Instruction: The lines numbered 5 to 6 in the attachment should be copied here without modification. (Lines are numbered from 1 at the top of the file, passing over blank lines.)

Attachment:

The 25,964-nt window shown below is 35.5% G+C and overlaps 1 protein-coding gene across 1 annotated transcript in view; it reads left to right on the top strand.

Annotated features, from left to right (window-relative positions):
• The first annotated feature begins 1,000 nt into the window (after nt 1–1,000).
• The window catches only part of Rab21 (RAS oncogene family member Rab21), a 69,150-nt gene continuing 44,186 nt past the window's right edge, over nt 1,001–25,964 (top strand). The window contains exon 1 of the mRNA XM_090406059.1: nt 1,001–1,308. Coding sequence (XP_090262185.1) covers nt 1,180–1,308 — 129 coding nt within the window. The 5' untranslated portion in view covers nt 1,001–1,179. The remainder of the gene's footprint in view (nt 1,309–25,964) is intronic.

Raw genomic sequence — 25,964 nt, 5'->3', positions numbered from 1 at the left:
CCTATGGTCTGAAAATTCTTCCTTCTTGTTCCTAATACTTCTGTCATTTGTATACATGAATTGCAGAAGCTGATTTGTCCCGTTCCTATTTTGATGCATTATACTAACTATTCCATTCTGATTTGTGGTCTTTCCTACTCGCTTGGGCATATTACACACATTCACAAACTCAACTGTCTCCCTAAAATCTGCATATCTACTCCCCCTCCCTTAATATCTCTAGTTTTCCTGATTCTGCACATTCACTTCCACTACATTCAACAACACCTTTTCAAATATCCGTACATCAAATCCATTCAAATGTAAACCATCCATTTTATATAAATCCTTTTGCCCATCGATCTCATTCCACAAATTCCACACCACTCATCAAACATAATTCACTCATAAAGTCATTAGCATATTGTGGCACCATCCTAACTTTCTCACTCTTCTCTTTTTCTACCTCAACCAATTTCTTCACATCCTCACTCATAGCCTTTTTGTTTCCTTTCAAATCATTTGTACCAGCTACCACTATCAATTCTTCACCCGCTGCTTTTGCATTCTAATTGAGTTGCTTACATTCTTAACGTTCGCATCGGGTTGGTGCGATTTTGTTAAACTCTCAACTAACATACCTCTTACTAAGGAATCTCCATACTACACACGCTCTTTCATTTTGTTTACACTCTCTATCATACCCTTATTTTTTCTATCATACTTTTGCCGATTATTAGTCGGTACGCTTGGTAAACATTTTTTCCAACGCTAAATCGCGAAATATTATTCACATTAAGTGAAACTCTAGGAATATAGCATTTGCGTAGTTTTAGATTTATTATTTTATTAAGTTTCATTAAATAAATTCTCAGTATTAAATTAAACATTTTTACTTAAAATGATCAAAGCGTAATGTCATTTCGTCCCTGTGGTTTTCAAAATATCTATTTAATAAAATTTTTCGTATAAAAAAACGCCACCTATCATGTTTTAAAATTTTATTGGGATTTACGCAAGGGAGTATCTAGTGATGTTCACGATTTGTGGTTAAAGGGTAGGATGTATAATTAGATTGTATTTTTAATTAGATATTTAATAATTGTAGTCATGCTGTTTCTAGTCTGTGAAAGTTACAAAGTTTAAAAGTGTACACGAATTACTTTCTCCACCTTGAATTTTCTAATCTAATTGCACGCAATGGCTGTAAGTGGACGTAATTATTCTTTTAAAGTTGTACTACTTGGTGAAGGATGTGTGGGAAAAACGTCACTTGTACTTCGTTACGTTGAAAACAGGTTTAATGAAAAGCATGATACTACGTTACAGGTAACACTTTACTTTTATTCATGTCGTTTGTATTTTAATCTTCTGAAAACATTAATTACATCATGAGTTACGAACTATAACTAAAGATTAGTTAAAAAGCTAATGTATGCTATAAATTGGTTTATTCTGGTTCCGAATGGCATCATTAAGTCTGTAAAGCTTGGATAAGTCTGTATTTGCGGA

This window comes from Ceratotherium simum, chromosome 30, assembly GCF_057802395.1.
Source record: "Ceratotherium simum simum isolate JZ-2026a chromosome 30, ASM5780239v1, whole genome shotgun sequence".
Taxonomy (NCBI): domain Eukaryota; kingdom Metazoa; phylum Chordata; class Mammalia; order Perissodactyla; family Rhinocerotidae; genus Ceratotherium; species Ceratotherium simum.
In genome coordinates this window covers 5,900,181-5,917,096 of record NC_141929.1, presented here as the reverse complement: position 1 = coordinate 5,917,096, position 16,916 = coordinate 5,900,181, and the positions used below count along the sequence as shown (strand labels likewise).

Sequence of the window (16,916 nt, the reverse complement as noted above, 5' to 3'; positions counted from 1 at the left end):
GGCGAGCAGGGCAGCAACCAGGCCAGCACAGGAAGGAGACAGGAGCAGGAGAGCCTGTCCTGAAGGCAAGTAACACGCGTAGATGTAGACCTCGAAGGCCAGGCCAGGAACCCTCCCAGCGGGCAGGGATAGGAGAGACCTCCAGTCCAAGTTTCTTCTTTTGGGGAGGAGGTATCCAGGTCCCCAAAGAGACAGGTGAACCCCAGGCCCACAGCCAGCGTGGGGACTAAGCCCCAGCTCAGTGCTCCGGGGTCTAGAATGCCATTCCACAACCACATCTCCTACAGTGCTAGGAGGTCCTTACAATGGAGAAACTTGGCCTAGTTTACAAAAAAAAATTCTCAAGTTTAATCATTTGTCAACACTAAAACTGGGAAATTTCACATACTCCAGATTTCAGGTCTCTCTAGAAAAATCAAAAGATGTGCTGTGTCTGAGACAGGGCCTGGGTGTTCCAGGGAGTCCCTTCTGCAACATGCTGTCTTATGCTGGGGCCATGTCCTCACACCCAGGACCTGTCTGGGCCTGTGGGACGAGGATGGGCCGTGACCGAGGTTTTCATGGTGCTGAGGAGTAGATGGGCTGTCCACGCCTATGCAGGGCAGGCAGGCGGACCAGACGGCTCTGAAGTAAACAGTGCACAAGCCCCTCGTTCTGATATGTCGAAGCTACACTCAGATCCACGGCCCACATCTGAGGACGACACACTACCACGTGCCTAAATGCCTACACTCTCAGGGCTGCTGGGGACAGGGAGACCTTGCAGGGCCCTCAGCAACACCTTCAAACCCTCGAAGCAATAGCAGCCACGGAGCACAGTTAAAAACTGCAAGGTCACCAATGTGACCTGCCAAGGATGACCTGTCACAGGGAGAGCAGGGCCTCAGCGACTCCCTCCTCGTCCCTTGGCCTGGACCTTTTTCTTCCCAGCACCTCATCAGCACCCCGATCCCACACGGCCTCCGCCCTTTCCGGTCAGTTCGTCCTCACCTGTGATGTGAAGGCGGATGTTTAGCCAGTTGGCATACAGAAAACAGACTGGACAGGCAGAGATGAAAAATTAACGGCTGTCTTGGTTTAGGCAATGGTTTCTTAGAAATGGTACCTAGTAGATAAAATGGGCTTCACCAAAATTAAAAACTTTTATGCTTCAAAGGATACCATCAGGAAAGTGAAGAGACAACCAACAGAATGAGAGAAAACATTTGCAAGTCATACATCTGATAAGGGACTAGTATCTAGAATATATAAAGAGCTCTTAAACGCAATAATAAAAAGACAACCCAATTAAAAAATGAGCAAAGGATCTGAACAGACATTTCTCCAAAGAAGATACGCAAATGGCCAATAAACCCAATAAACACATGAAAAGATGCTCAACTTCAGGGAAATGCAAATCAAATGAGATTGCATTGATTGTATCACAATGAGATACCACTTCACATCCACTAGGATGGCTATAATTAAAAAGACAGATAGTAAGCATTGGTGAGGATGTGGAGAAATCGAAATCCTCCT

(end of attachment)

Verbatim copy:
Raw genomic sequence — 25,964 nt, 5'->3', positions numbered from 1 at the left:
CCTATGGTCTGAAAATTCTTCCTTCTTGTTCCTAATACTTCTGTCATTTGTATACATGAATTGCAGAAGCTGATTTGTCCCGTTCCTATTTTGATGCATTATACTAACTATTCCATTCTGATTTGTGGTCTTTCCTACTCGCTTGGGCATATTACACACATTCACAAACTCAACTGTCTCCCTAAAATCTGCATATCTACTCCCCCTCCCTTAATATCTCTAGTTTTCCTGATTCTGCACATTCACTTCCACTACATTCAACAACACCTTTTCAAATATCCGTACATCAAATCCATTCAAATGTAAACCATCCATTTTATATAAATCCTTTTGCCCATCGATCTCATTCCACAAATTCCACACCACTCATCAAACATAATTCACTCATAAAGTCATTAGCATATTGTGGCACCATCCTAACTTTCTCACTCTTCTCTTTTTCTACCTCAACCAATTTCTTCACATCCTCACTCATAGCCTTTTTGTTTCCTTTCAAATCATTTGTACCAGCTACCACTATCAATTCTTCACCCGCTGCTTTTGCATTCTAATTGAGTTGCTTACATTCTTAACGTTCGCATCGGGTTGGTGCGATTTTGTTAAACTCTCAACTAACATACCTCTTACTAAGGAATCTCCATACTACACACGCTCTTTCATTTTGTTTACACTCTCTATCATACCCTTATTTTTTCTATCATACTTTTGCCGATTATTAGTCGGTACGCTTGGTAAACATTTTTTCCAACGCTAAATCGCGAAATATTATTCACATTAAGTGAAACTCTAGGAATATAGCATTTGCGTAGTTTTAGATTTATTATTTTATTAAGTTTCATTAAATAAATTCTCAGTATTAAATTAAACATTTTTACTTAAAATGATCAAAGCGTAATGTCATTTCGTCCCTGTGGTTTTCAAAATATCTATTTAATAAAATTTTTCGTATAAAAAAACGCCACCTATCATGTTTTAAAATTTTATTGGGATTTACGCAAGGGAGTATCTAGTGATGTTCACGATTTGTGGTTAAAGGGTAGGATGTATAATTAGATTGTATTTTTAATTAGATATTTAATAATTGTAGTCATGCTGTTTCTAGTCTGTGAAAGTTACAAAGTTTAAAAGTGTACACGAATTACTTTCTCCACCTTGAATTTTCTAATCTAATTGCACGCAATGGCTGTAAGTGGACGTAATTATTCTTTTAAAGTTGTACTACTTGGTGAAGGATGTGTGGGAAAAACGTCACTTGTACTTCGTTACGTTGAAAACAGGTTTAATGAAAAGCATGATACTACGTTACAGGTAACACTTTACTTTTATTCATGTCGTTTGTATTTTAATCTTCTGAAAACATTAATTACATCATGAGTTACGAACTATAACTAAAGATTAGTTAAAAAGCTAATGTATGCTATAAATTGGTTTATTCTGGTTCCGAATGGCATCATTAAGTCTGTAAAGCTTGGATAAGTCTGTATTTGCGGA